Given that healthy people of all ages can be affected and not show signs but can pass the virus on to others who could become ill — some so severely they could end up dying — is why Singh and other municipal leaders are imploring people to comply with the emergency orders established by Newsom.

Singh was disappointed groups were still gathering to play basketball at Woodward Park despite the courts, playground, and other exercise being posted with signs that they are closed.

“The goal is to contain this as soon as possible,” Singh said, noting that will require things such as pickup basketball games to end for a while.

Singh said he would favor the city removing rims from backboards if necessary to implement the ban o basketball games.

Across Manteca on West Yosemite Avenue, Minor Mart was another liquor store that is lawfully remaining open due to the fact they have qualified for the SNAP program as well.

Mike Morowit, who has a somewhat larger store than Singh, is limiting customers to six in the store at a time. Instead of a “clear screen” at the counter, Morowit has widened the width of the counter to get in the six-foot distancing.

“The main thing is to keep everyone safe,” Morowit said.

Manteca Police indicate they may

shut non-complying businesses

The decision to use police power to shutter businesses that do not voluntarily comply was made Sunday.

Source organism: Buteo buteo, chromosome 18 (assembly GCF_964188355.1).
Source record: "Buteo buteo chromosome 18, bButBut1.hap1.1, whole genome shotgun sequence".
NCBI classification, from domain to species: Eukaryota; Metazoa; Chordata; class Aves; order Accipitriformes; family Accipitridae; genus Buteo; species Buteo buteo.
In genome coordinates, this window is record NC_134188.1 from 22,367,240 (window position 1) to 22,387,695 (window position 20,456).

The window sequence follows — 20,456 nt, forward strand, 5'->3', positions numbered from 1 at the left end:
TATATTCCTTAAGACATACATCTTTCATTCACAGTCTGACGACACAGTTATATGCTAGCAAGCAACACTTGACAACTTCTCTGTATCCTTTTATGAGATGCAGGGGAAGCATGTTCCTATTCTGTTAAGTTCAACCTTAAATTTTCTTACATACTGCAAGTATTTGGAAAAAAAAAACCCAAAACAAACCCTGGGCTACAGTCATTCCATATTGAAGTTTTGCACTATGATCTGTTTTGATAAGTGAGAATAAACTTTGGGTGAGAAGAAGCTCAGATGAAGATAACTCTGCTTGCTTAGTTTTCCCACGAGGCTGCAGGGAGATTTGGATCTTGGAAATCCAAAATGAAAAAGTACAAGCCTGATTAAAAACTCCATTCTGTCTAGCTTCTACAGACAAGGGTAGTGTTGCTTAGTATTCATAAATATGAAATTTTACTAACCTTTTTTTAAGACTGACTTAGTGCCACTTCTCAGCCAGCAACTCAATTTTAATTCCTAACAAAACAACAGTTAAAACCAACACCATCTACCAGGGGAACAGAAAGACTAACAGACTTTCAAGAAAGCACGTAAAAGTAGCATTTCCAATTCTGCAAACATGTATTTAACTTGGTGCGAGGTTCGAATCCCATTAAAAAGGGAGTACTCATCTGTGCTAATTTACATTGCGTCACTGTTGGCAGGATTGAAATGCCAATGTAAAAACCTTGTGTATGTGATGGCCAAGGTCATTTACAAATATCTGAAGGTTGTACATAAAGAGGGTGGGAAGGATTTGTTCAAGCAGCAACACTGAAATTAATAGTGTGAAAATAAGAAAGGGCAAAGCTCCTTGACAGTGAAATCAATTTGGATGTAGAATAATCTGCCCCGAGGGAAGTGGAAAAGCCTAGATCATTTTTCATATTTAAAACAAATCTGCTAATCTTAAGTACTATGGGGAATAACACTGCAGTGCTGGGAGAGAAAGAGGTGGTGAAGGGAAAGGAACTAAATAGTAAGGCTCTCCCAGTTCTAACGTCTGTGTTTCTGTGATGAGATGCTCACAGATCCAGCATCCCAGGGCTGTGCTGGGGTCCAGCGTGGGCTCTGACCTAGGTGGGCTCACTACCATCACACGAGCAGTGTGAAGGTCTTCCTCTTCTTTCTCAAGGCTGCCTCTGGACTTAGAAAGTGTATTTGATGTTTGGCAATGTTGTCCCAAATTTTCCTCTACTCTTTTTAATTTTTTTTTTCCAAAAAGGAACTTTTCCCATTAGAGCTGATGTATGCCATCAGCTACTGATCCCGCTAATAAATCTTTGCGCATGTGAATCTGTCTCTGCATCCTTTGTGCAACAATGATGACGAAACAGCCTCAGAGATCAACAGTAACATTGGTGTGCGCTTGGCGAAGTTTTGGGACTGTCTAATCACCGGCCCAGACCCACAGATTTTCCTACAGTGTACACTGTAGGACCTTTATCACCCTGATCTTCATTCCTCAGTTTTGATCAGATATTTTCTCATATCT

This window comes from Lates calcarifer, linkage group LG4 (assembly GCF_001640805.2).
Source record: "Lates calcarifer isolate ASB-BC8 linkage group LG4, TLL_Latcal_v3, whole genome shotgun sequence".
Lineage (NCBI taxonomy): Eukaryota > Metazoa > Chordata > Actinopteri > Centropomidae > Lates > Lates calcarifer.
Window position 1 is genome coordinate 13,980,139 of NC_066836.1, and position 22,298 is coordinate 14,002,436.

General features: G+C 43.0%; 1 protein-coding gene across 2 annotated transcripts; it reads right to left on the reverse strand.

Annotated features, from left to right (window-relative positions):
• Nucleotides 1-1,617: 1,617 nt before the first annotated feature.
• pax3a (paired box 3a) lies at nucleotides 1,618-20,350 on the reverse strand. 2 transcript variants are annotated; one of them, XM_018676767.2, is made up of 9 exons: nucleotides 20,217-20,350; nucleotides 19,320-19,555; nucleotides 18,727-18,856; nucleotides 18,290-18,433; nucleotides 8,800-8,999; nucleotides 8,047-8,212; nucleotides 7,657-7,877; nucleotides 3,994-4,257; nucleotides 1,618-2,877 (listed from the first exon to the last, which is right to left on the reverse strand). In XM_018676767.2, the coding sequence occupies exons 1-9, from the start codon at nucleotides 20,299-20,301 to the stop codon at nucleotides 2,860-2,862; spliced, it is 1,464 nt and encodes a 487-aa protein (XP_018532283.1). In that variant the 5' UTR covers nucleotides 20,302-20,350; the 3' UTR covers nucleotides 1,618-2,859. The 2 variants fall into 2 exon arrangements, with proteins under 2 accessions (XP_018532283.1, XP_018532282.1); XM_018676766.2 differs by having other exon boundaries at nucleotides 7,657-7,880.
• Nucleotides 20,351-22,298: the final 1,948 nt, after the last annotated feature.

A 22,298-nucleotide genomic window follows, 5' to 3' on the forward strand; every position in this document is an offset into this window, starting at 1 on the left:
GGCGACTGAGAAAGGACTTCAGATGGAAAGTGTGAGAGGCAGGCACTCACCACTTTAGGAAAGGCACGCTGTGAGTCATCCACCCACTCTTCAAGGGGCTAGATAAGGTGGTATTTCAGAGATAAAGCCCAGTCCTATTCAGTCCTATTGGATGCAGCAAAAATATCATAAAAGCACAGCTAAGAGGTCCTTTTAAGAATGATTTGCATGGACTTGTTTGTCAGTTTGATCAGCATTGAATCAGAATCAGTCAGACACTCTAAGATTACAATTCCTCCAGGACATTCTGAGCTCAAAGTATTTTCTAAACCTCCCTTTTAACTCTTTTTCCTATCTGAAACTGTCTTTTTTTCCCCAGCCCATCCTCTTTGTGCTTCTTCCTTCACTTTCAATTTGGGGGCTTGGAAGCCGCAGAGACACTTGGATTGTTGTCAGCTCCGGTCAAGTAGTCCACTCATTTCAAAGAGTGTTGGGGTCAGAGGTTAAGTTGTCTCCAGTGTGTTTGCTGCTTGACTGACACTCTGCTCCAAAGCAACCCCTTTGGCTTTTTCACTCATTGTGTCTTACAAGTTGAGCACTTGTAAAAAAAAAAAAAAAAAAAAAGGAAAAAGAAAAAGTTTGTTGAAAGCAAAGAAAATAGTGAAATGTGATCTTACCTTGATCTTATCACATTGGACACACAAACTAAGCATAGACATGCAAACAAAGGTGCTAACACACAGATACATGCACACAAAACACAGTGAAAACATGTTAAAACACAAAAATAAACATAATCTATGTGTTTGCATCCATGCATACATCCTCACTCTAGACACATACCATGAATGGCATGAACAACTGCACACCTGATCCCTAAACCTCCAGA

The police department made a copy of the cease and desist order available that also comes with a potential misdemeanor charge that carries a fine and possible jail time. The order includes language stating if police were not provided with written confirmation by April 2 with complete compliance and the shutting down of the business in question that police “will move forward with tools at our disposal” to shutdown businesses. They did not elaborate on how exactly they would go about shutting down businesses or what “tools” they had at their disposal.

The police have yet to issue such an order as they indicated those they have contacted have voluntarily complied.

Police said they have been fielding numerous calls from citizens about businesses the public believes should be closed.

Manteca Police are encouraging people to report businesses they believe are in violation by emailing information about the business in question to

Police indicated the reminder about not violating the governor’s order is directed primarily at bars/pubs/taverns, dine-in restaurants, personal training facilities/gyms/health clubs, nail salons/barbershops/hair cutters, and non-essential retail stores.

City parks remain closed and all non-essential travel has been prohibited based on emergency orders issued by county health officials.


City maintaining center

to answer questions


The City of Manteca emergency command center is operating daily from 8 a.m. to 10 p.m. to try and answer what questions they can from citizens emailing or calling in as well as to monitor the ongoing situation.

The phone number for questions related to the coronavirus emergency is 456-8854 while the email is

The City of Manteca is also maintaining a coronavirus update site on its website at

It is on top of the home page. Click on the banner and it sends you to resources dealing with the pandemic from the Centers for Disease Control to state and county agencies. There is also information regarding what businesses can remain open as well as possible help with virus related financial issues.


To contact Dennis Wyatt, email